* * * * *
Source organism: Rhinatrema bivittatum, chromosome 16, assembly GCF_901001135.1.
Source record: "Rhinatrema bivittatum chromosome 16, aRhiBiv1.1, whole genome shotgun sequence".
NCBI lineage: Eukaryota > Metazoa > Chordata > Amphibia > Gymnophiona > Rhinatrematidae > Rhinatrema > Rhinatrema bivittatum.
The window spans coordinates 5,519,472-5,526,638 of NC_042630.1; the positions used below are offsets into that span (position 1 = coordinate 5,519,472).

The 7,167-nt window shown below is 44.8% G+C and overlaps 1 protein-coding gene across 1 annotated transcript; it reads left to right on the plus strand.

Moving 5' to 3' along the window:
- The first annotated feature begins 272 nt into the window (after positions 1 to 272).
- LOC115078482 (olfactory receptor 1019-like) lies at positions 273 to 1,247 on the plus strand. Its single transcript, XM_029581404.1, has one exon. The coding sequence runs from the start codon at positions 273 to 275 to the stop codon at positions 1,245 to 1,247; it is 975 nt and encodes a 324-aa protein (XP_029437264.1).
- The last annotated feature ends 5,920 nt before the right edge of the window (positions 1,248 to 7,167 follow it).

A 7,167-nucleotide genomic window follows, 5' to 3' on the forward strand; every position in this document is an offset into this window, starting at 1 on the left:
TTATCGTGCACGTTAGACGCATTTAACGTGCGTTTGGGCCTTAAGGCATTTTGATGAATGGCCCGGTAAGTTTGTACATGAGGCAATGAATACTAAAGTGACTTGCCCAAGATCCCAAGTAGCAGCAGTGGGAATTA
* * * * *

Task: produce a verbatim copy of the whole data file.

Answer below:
Source organism: Rhinatrema bivittatum, chromosome 16, assembly GCF_901001135.1.
Source record: "Rhinatrema bivittatum chromosome 16, aRhiBiv1.1, whole genome shotgun sequence".
NCBI lineage: Eukaryota > Metazoa > Chordata > Amphibia > Gymnophiona > Rhinatrematidae > Rhinatrema > Rhinatrema bivittatum.
The window spans coordinates 5,519,472-5,526,638 of NC_042630.1; the positions used below are offsets into that span (position 1 = coordinate 5,519,472).

The 7,167-nt window shown below is 44.8% G+C and overlaps 1 protein-coding gene across 1 annotated transcript; it reads left to right on the plus strand.

Moving 5' to 3' along the window:
- The first annotated feature begins 272 nt into the window (after positions 1 to 272).
- LOC115078482 (olfactory receptor 1019-like) lies at positions 273 to 1,247 on the plus strand. Its single transcript, XM_029581404.1, has one exon. The coding sequence runs from the start codon at positions 273 to 275 to the stop codon at positions 1,245 to 1,247; it is 975 nt and encodes a 324-aa protein (XP_029437264.1).
- The last annotated feature ends 5,920 nt before the right edge of the window (positions 1,248 to 7,167 follow it).

A 7,167-nucleotide genomic window follows, 5' to 3' on the forward strand; every position in this document is an offset into this window, starting at 1 on the left:
TTATCGTGCACGTTAGACGCATTTAACGTGCGTTTGGGCCTTAAGGCATTTTGATGAATGGCCCGGTAAGTTTGTACATGAGGCAATGAATACTAAAGTGACTTGCCCAAGATCCCAAGTAGCAGCAGTGGGAATTA